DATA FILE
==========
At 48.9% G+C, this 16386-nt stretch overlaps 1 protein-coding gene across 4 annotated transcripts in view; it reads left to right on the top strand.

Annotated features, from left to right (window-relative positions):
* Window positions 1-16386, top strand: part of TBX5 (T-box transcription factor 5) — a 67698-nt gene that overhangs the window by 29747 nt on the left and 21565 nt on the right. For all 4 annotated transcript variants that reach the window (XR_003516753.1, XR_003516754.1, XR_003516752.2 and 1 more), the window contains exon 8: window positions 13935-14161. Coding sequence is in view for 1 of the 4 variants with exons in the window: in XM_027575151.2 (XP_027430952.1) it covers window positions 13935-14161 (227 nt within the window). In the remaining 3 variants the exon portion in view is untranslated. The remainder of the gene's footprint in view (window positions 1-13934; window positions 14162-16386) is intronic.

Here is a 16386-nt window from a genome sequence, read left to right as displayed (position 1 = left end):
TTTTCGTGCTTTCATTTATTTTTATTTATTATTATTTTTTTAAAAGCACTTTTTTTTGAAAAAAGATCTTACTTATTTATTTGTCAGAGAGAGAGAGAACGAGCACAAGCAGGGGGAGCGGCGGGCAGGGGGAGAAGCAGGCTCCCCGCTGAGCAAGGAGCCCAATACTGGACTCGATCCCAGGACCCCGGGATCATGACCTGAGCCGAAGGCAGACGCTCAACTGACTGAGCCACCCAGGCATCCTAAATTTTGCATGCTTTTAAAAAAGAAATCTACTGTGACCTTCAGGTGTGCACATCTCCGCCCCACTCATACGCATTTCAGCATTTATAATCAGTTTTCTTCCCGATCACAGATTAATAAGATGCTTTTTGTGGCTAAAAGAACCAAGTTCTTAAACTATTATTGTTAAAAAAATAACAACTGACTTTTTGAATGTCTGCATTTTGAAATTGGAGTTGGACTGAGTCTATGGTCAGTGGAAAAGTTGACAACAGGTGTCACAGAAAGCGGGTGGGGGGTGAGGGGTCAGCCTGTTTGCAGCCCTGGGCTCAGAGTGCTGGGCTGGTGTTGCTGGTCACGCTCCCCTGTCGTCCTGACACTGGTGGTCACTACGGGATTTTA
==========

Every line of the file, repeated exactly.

At 48.9% G+C, this 16386-nt stretch overlaps 1 protein-coding gene across 4 annotated transcripts in view; it reads left to right on the top strand.

Annotated features, from left to right (window-relative positions):
* Window positions 1-16386, top strand: part of TBX5 (T-box transcription factor 5) — a 67698-nt gene that overhangs the window by 29747 nt on the left and 21565 nt on the right. For all 4 annotated transcript variants that reach the window (XR_003516753.1, XR_003516754.1, XR_003516752.2 and 1 more), the window contains exon 8: window positions 13935-14161. Coding sequence is in view for 1 of the 4 variants with exons in the window: in XM_027575151.2 (XP_027430952.1) it covers window positions 13935-14161 (227 nt within the window). In the remaining 3 variants the exon portion in view is untranslated. The remainder of the gene's footprint in view (window positions 1-13934; window positions 14162-16386) is intronic.

Here is a 16386-nt window from a genome sequence, read left to right as displayed (position 1 = left end):
TTTTCGTGCTTTCATTTATTTTTATTTATTATTATTTTTTTAAAAGCACTTTTTTTTGAAAAAAGATCTTACTTATTTATTTGTCAGAGAGAGAGAGAACGAGCACAAGCAGGGGGAGCGGCGGGCAGGGGGAGAAGCAGGCTCCCCGCTGAGCAAGGAGCCCAATACTGGACTCGATCCCAGGACCCCGGGATCATGACCTGAGCCGAAGGCAGACGCTCAACTGACTGAGCCACCCAGGCATCCTAAATTTTGCATGCTTTTAAAAAAGAAATCTACTGTGACCTTCAGGTGTGCACATCTCCGCCCCACTCATACGCATTTCAGCATTTATAATCAGTTTTCTTCCCGATCACAGATTAATAAGATGCTTTTTGTGGCTAAAAGAACCAAGTTCTTAAACTATTATTGTTAAAAAAATAACAACTGACTTTTTGAATGTCTGCATTTTGAAATTGGAGTTGGACTGAGTCTATGGTCAGTGGAAAAGTTGACAACAGGTGTCACAGAAAGCGGGTGGGGGGTGAGGGGTCAGCCTGTTTGCAGCCCTGGGCTCAGAGTGCTGGGCTGGTGTTGCTGGTCACGCTCCCCTGTCGTCCTGACACTGGTGGTCACTACGGGATTTTA